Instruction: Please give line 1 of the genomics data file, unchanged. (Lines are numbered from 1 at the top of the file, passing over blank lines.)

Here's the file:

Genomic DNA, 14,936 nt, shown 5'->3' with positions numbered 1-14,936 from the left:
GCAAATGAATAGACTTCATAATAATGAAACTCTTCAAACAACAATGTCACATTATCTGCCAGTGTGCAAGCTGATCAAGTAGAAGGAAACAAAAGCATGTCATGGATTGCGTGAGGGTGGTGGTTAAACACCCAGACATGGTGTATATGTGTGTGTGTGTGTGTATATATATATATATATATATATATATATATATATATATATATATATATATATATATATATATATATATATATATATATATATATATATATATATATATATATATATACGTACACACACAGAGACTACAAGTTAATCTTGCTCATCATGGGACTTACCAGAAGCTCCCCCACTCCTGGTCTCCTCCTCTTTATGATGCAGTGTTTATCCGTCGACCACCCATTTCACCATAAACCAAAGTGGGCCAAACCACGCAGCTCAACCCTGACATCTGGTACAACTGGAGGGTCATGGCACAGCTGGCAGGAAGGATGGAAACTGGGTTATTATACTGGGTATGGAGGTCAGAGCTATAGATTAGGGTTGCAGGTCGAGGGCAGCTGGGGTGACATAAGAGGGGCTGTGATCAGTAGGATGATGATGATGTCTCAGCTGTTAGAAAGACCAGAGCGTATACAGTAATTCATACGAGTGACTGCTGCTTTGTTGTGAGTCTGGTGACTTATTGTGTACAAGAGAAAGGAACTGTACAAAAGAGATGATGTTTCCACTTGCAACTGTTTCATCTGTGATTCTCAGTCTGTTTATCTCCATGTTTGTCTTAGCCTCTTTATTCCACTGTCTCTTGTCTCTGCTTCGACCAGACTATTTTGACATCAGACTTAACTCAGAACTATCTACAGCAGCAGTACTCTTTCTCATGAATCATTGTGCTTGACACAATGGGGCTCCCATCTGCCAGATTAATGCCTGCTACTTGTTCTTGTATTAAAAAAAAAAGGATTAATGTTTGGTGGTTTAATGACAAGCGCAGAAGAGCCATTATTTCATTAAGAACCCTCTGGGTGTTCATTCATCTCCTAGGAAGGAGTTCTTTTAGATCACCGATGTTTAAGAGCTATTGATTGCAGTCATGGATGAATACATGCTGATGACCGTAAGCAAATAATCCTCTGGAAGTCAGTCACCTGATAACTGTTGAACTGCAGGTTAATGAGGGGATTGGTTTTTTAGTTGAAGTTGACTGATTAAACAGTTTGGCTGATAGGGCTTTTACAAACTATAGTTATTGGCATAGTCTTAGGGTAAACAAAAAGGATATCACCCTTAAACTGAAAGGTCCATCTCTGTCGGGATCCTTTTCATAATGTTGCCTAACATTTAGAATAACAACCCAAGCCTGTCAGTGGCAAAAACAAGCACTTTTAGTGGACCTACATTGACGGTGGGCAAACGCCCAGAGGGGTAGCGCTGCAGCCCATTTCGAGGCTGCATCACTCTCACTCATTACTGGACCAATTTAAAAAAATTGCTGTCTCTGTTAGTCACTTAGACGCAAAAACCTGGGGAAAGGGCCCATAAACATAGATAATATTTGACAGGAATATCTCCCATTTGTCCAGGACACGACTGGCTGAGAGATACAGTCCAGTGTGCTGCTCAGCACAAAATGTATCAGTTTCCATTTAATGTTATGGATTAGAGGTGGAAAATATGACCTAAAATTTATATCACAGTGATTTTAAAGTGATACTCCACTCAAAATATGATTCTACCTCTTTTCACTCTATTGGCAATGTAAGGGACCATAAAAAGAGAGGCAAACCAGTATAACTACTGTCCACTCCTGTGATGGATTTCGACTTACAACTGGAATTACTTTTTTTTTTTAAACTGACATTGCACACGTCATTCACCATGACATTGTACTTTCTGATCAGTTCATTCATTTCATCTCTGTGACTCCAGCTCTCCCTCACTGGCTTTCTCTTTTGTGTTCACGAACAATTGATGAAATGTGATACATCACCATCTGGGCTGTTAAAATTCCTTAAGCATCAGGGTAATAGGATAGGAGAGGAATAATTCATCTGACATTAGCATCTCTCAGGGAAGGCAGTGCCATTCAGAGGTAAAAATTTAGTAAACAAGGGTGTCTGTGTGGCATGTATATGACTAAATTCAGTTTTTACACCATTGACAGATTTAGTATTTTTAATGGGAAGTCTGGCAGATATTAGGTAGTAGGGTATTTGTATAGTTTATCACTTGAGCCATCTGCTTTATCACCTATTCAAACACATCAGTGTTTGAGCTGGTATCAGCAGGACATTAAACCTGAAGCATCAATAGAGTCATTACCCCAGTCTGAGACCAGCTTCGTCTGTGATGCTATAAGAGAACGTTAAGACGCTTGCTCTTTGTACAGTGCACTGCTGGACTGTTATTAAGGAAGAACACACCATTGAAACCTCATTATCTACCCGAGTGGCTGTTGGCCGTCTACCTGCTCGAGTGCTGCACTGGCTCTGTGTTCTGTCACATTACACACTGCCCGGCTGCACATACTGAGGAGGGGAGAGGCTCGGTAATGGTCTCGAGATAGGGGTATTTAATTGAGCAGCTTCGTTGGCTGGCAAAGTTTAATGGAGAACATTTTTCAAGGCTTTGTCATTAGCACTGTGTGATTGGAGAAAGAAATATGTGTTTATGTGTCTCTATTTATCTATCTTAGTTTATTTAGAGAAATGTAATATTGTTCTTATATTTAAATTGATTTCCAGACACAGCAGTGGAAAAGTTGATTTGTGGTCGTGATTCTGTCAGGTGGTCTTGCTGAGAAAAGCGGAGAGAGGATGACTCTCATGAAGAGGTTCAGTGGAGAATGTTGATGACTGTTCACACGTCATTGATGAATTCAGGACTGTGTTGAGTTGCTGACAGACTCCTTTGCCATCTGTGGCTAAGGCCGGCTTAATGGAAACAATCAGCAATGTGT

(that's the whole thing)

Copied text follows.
Genomic DNA, 14,936 nt, shown 5'->3' with positions numbered 1-14,936 from the left: